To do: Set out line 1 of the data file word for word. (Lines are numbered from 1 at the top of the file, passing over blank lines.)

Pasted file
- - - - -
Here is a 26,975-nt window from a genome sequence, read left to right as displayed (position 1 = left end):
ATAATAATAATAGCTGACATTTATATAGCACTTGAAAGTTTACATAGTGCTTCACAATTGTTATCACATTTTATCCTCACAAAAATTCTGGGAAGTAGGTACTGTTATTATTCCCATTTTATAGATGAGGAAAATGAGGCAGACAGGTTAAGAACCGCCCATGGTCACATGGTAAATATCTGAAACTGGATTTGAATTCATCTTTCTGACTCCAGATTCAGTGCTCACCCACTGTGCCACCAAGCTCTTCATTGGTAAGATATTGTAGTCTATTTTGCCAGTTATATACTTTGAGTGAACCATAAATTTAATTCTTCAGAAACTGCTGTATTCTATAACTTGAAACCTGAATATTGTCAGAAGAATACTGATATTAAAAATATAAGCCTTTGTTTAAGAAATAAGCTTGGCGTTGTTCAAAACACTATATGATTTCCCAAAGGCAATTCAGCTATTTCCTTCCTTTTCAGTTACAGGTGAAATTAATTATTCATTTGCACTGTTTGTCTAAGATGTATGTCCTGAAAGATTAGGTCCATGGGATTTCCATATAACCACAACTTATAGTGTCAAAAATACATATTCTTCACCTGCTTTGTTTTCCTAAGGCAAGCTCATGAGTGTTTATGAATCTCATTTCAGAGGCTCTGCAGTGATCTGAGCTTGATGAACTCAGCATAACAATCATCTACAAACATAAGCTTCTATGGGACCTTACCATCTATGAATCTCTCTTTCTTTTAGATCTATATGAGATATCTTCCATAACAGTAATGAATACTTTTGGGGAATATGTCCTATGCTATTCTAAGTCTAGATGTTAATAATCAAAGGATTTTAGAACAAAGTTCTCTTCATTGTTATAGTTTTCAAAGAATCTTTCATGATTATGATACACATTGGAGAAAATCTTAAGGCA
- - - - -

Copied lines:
Here is a 26,975-nt window from a genome sequence, read left to right as displayed (position 1 = left end):